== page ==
As we have reported previously on SFW, Egypt has been contemplating issuing Islamic bonds, known as sukuk,” to raise money for the country’s bleak fiscal picture.
The Muslim Brotherhood wants to float Islamic bonds, not only for fiscal reasons, but also because they see it as a means of furthering the Islamization of the country.
Not surprisingly, secular liberals in Egypt are opposed to the idea of issuing sukuk and facilitating that Islamization of the nation’s fiscal and economic policy.
But there is also opposition from a surprising quarter: the Salafists also oppose issuing sovereign sukuk because they say that they fear excessive foreign influence in Egypt’s affairs.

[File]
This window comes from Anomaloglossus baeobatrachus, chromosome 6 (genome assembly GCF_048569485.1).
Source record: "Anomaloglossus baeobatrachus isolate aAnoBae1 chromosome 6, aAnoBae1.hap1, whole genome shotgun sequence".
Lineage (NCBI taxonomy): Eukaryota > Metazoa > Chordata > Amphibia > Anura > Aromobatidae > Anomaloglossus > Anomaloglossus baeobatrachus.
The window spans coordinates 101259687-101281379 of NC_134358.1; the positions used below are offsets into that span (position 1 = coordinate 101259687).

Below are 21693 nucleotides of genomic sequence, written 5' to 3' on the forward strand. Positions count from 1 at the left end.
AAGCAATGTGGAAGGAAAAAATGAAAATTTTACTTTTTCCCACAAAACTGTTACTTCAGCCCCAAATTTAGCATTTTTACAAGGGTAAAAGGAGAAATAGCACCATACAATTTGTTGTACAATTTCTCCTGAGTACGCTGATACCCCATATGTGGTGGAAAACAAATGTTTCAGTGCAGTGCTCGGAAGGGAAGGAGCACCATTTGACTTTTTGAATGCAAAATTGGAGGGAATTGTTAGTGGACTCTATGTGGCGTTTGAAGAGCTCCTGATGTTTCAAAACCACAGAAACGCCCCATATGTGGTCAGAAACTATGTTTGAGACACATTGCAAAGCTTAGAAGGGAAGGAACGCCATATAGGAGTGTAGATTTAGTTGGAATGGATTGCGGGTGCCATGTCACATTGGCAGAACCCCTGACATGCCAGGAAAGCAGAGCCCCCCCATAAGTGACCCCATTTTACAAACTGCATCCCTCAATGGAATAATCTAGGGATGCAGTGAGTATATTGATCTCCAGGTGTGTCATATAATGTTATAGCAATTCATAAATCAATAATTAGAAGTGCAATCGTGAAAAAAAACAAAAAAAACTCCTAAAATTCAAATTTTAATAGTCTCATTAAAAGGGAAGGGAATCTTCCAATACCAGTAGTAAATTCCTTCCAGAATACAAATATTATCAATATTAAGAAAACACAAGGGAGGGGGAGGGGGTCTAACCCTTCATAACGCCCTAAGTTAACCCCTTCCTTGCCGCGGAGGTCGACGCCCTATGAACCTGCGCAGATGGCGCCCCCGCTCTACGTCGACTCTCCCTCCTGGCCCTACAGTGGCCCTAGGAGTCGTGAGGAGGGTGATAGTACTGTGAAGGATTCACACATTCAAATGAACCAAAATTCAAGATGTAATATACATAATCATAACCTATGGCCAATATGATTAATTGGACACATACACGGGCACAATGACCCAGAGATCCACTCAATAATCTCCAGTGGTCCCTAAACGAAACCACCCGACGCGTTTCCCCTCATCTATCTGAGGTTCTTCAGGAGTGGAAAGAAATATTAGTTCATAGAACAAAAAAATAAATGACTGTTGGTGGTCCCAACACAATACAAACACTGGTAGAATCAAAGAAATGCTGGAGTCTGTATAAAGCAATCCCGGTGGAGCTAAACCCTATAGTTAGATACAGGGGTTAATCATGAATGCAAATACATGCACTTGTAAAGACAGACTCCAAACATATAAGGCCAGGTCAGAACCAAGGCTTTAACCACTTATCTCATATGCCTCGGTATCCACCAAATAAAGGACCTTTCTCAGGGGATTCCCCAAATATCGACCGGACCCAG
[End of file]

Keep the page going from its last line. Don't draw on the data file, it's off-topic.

We’re not at all certain that this objection is genuine. After all, the wealthy Salafists in Saudi Arabia, Qatar and other Gulf states are natural allies of the Salafists in Egypt and they would no doubt be the main investors in Egyptian sukuk.
We suspect that the rivalry between the Muslim Brotherhood and the Salafists in Egypt has more to do with the Salafists’ professed opposition to issuing sukuk…